- Preferably no previous knowledge of Pāli
- Knowledge of other languages helpful but not required
- Ability to use email, Google Drive, Zoom and a web browser
- Knowledge and ability to copy files, install applications, register via online forms
- Computer and web camera
- Both desktop and laptop are acceptable, however tablets will not work (we have tested them)
- Microphone and earphones with decent sound quality
- High speed internet
The only material that is an absolute must for the course is the Pali-English dictionary, however, there is a free version available online. For links to the paper and electronic version see below. We also suggest two optional books, because neither of them is a necessity for any of the course work. Those with the means and the intent to keep up their Pali studies after the course may wish to get their own copies.
- Pali-English Dictionary by Rhys Davids and Stede, affectionately called the PED
– you can buy the paper version from the Pali Text Society
– many people prefer to use the on-line version, which also has the advantage of being free
- An Introduction to Pali by A.K. Warder (Optional)
- A Pali Grammar by Wilhelm Geiger, revised by K.R. Norman (Optional)
We would prefer to be paid by cheque, made out to “Oxford Centre for Buddhist Studies”, and sent to the Oxford Centre for Buddhist Studies, Wolfson College, Linton Road, Oxford OX2 6UD. If this is not possible then the second best option is via our PayPal account. In this case we kindly ask that you also cover the transaction fee of approximately £20. If that is not possible either please contact email@example.com for further details. Payment is due upon successful registration and all payments are non-refundable.
Frequently Asked Questions
Q: Do I have to be a Buddhist to attend?
Q: I don’t know how to use Zoom. What should I do?
A: There are many tutorials online and it’s easy to learn.
Q: Why has the course gone up in price?
A: Last year we ran the online courses as an experiment. We benefitted greatly from a number of volunteers who gave their time freely to ensure we found the best format. We need to ensure that everyone is recompensed for their work. Due to the intensive teaching on the course we have discovered that two assistants are needed to support the main teacher.
Also, the OCBS is now concentrating on teaching Pali, and providing opportunities for graduates of the course who wish to take their studies further, perhaps even to become teachers themselves. Income from the courses goes directly to ensuring that they continue in the future. We are still operating the course at as low a price as possible, and are actively searching for funding to ensure we can keep costs down.We know that our course is still very good value when matched with comparable courses.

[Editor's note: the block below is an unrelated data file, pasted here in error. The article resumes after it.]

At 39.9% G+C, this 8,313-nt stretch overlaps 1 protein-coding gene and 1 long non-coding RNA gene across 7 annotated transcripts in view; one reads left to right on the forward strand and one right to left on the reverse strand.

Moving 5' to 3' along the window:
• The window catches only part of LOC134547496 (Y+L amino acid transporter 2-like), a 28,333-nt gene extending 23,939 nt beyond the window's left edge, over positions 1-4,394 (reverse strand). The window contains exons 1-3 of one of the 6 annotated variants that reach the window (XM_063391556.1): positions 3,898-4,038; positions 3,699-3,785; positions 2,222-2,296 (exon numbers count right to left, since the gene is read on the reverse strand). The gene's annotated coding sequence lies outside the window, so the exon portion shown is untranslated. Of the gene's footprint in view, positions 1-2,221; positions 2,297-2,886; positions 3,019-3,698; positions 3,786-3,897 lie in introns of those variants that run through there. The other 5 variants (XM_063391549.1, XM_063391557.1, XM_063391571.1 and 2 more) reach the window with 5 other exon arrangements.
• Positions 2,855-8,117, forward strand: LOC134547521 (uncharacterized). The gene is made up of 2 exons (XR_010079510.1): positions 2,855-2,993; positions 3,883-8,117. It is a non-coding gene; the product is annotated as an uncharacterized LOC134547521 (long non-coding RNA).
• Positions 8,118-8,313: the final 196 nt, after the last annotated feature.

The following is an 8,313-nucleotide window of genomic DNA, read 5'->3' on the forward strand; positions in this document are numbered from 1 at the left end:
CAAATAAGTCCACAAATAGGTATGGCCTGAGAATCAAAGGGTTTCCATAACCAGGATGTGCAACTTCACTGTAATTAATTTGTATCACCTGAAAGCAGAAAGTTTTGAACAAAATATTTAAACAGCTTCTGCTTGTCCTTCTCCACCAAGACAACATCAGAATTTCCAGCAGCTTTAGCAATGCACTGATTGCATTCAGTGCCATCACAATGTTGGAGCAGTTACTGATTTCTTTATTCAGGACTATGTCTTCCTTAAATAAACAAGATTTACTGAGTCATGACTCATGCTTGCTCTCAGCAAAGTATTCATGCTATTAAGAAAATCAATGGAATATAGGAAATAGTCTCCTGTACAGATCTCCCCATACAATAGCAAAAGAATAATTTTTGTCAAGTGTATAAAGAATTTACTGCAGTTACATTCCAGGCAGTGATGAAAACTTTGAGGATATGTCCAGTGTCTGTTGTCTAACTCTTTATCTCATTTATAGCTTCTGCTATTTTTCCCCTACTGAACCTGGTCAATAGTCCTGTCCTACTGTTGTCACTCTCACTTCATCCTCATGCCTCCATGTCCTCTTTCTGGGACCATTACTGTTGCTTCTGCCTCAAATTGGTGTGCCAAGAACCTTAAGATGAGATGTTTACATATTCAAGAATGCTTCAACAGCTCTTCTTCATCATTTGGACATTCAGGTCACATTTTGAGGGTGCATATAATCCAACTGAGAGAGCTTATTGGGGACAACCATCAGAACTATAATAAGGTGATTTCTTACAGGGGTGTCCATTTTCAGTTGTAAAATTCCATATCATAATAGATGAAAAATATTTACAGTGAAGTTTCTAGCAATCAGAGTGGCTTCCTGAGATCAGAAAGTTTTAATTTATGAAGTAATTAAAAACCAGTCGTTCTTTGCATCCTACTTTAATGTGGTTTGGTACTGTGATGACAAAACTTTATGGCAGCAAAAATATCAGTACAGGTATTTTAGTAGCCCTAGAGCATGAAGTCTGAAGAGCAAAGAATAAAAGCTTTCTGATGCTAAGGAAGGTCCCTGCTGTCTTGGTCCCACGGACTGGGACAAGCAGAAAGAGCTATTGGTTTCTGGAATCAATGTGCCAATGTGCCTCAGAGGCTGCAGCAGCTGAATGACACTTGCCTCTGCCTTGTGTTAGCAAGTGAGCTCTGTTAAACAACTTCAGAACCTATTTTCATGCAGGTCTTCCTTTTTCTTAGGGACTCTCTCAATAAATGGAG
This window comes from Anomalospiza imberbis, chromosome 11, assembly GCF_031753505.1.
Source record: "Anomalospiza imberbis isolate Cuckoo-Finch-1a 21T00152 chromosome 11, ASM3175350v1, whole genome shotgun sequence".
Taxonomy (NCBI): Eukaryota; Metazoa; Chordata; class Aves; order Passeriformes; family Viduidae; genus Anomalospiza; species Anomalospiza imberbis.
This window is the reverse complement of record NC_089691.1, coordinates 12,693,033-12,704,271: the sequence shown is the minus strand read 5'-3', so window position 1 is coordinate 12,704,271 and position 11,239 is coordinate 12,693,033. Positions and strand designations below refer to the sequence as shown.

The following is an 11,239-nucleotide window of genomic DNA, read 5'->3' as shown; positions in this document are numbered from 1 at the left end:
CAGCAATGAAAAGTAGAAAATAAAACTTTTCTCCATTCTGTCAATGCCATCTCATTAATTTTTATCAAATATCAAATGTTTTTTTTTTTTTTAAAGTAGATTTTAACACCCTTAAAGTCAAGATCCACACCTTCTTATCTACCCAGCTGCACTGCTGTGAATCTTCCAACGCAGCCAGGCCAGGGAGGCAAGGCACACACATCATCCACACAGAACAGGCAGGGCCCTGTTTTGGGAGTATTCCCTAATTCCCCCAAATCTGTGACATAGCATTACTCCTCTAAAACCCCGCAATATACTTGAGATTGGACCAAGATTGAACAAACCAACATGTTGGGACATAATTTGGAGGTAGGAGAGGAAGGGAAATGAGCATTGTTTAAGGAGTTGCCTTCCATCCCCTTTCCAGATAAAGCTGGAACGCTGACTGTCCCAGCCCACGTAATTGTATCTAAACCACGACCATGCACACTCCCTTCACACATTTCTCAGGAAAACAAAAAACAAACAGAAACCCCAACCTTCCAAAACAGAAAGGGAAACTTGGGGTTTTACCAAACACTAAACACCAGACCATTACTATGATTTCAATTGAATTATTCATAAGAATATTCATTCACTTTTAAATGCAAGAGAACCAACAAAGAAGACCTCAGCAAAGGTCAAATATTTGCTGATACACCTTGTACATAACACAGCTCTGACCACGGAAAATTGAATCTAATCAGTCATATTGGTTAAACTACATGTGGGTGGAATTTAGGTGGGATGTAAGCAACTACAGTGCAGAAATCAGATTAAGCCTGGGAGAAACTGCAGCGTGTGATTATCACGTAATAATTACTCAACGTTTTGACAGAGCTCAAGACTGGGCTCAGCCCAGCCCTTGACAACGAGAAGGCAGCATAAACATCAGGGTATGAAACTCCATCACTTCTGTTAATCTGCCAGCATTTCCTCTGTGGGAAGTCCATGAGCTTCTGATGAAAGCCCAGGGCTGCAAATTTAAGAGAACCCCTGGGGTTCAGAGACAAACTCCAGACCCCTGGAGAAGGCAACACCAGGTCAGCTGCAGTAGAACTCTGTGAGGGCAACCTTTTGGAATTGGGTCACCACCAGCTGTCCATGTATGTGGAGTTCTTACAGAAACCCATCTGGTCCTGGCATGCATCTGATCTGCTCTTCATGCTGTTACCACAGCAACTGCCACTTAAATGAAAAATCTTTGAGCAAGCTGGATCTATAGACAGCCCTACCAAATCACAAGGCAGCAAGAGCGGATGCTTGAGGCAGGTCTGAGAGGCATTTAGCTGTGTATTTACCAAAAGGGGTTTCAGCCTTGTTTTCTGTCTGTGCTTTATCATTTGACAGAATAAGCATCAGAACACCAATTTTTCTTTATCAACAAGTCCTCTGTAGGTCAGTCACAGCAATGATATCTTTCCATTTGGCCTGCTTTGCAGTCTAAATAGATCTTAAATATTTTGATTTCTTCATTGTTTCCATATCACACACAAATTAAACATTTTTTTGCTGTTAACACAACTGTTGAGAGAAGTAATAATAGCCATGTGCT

If the cost is prohibitive for you, then please contact firstname.lastname@example.org.
Q: I don’t know any foreign languages. May I apply?
Q: I know Pāli and/or Sanskrit already. May I apply?
A: You may, but please understand that this course is aimed at absolute beginners, so you may be disappointed.
Q: Is this a pre-recorded class?
A: No. All sessions and all interactions are live.
Q: I would love to attend but my schedule would only allow me to attend part of the schedule. May I attend?
A: I am afraid not. All classes are mandatory and build upon each other so missing even one class can have a detrimental effect.
Q: The class schedule is very intensive. Why? Will you make a less intensive one?
A: Experience tells us that the more intensive the course, the better the results. When given in Oxford, it is for 6 hours a day of classroom teaching plus some homework. This online course is already a compromise, in that the schedule tries to accommodate people who are committed to a work/family schedule. That said, after this initial intensive course we do offer a less intensive weekly Pali Reading Club.
Q: Will there be any homework? If yes, how much?
A: We find that most students need to spend 1-3 hours daily on homework. That is, revision, redoing exercises, pre-reading materials for the next day, collecting and researching their questions and so on. It is of vital importance to reserve this time in advance so one’s daily schedule can accommodate it.
Q: I am not too tech-savvy. Will you provide technical support?
A: We provide a technical dry-run the week before the course starts. However, we cannot provide detailed technical support one-on-one, unfortunately. It is your responsibility before the course starts to get familiar with Google Drive, Google Docs and Zoom. Fortunately there is excellent documentation available for all of them for all possible platforms, and Google and YouTube contain many many tutorials on how to use them so you should be able to catch up pretty quickly.
First come first served. In each course places are limited to 24. Registration is now open for November. Please fill out the form below and we will be in touch shortly after. It is recommended that you use your Gmail account if you have one, as we use Google Drive and Google Docs extensively throughout the course.